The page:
watercolor on paper
13 x 19 inches
26 x 31.75 inches framed
signed lower left
Rather than take the well trod and fashionable path to Paris for formal training in the arts, Armin Hansen chose to follow his family roots in Hamburg, Germany. While at the Royal Akademie in Stuttgart, Hansen studied under Carlos Grethe, an important member of the Sezessionist Movement. There he learned to paint from the German Impressionists and developed a style that relied on a dark and more somber palate.
In 1912, after six years abroad, Hansen felt it was time to take his skills back to the states. He returned to his birthplace of San Francisco, where his father, Herman Hansen – the western painter and illustrator – was still living. He immediately set up a studio and joined the excitement of the upcoming Panama-Pacific International Exhibition. Scheduled to open in February of 1915 Hansen set to work preparing paintings for submission. At the time of the opening he had six etchings and two paintings submitted. His hard work was rewarded with two silver medals for his paintings.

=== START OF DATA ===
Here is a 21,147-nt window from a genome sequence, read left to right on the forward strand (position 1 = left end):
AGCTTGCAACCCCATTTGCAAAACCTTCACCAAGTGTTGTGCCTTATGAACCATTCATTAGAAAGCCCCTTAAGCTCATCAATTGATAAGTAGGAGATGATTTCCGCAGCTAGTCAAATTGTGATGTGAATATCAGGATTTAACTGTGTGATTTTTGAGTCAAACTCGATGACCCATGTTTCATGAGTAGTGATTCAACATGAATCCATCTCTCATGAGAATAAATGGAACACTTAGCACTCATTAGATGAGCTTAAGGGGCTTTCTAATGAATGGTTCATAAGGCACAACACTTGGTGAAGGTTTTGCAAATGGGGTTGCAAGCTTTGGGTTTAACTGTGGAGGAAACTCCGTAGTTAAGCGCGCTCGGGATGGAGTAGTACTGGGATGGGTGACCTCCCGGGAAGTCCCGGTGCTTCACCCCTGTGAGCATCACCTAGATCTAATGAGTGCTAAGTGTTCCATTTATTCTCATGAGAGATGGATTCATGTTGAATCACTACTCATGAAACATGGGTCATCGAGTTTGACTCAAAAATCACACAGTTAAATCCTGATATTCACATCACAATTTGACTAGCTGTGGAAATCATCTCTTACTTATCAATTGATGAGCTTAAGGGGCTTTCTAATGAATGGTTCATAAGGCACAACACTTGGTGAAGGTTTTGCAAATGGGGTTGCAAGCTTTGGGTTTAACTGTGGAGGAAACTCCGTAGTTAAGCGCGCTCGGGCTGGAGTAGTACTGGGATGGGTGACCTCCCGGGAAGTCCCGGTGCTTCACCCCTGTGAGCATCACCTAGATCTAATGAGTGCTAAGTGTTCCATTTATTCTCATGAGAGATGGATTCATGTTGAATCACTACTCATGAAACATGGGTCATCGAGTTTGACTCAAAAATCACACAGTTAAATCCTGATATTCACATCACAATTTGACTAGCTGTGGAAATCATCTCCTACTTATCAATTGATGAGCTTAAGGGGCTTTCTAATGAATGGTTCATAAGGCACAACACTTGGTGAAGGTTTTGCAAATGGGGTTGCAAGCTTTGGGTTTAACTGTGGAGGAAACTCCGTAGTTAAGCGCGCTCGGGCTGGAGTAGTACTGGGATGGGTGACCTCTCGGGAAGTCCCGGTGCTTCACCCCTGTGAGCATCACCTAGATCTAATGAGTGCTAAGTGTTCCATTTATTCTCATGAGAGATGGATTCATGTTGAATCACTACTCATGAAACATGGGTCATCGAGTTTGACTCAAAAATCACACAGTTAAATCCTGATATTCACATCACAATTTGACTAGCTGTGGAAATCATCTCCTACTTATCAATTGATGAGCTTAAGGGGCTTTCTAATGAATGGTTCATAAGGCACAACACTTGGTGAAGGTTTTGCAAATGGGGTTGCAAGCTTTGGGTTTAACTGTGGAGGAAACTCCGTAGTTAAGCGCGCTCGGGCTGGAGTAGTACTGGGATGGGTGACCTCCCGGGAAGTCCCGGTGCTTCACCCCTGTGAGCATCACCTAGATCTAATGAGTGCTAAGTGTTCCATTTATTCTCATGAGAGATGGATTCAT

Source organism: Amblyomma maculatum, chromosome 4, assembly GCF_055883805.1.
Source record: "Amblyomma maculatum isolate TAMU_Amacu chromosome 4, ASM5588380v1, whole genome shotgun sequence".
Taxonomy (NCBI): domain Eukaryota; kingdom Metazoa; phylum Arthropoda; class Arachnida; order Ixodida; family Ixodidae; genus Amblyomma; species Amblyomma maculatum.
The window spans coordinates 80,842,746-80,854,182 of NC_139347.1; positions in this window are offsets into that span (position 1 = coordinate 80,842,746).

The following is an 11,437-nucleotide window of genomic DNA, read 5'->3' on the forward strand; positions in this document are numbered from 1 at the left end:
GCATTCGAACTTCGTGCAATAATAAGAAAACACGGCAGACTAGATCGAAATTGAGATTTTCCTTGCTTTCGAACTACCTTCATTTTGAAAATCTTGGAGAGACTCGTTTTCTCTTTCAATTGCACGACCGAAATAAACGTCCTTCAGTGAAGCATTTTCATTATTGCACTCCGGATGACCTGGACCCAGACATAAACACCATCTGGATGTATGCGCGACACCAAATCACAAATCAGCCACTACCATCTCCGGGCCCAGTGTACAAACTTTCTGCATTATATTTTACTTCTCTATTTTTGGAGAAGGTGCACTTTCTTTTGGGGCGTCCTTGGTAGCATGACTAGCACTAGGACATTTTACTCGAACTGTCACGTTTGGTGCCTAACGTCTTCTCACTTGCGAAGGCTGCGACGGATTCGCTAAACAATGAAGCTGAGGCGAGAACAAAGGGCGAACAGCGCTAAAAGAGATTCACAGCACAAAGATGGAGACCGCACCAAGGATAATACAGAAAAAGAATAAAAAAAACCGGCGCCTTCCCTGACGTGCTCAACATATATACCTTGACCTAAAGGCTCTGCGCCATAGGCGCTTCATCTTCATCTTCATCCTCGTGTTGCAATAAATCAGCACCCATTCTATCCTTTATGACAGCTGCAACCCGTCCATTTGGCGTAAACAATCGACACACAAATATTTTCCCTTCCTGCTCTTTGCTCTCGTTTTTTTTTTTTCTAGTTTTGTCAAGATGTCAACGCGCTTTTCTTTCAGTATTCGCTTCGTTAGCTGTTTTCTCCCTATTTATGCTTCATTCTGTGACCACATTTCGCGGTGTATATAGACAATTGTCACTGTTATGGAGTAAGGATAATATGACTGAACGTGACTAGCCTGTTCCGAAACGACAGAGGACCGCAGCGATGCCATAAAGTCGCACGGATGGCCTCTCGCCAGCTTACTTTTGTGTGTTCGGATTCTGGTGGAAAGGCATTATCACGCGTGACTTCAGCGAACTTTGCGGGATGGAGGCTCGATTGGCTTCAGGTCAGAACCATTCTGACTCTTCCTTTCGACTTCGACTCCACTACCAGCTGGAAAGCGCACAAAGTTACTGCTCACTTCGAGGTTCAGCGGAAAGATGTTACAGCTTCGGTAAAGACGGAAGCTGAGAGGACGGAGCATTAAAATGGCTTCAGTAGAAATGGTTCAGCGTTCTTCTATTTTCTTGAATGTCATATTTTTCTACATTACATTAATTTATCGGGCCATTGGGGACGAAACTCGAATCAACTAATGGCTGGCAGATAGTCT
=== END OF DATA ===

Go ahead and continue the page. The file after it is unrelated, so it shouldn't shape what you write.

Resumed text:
In 1916, Hansen moved his studio south to Monterey. There he painted some of his most memorable and highly sought pieces. Scenes of the sardine industry with Portuguese and Sicilian fisherman going about their trade were some of his favorite subjects. His paintings from Monterey found their way into galleries up and down the coast and, on occasion, in New York. In 1948 he was given full membership into the National Academy of Design.
Public collections: Monterey Museum of Art, De Young Museum, Frederick R Weisman Art Museum, Los Angeles County Museum of Art, Monterey State Historic Park, Oakland Museum of California, Saint Joseph College Art Gallery, San Diego Museum of Art, Smithsonian American Art Museum, The Irvine Museum, The University of Michigan Museum of Art.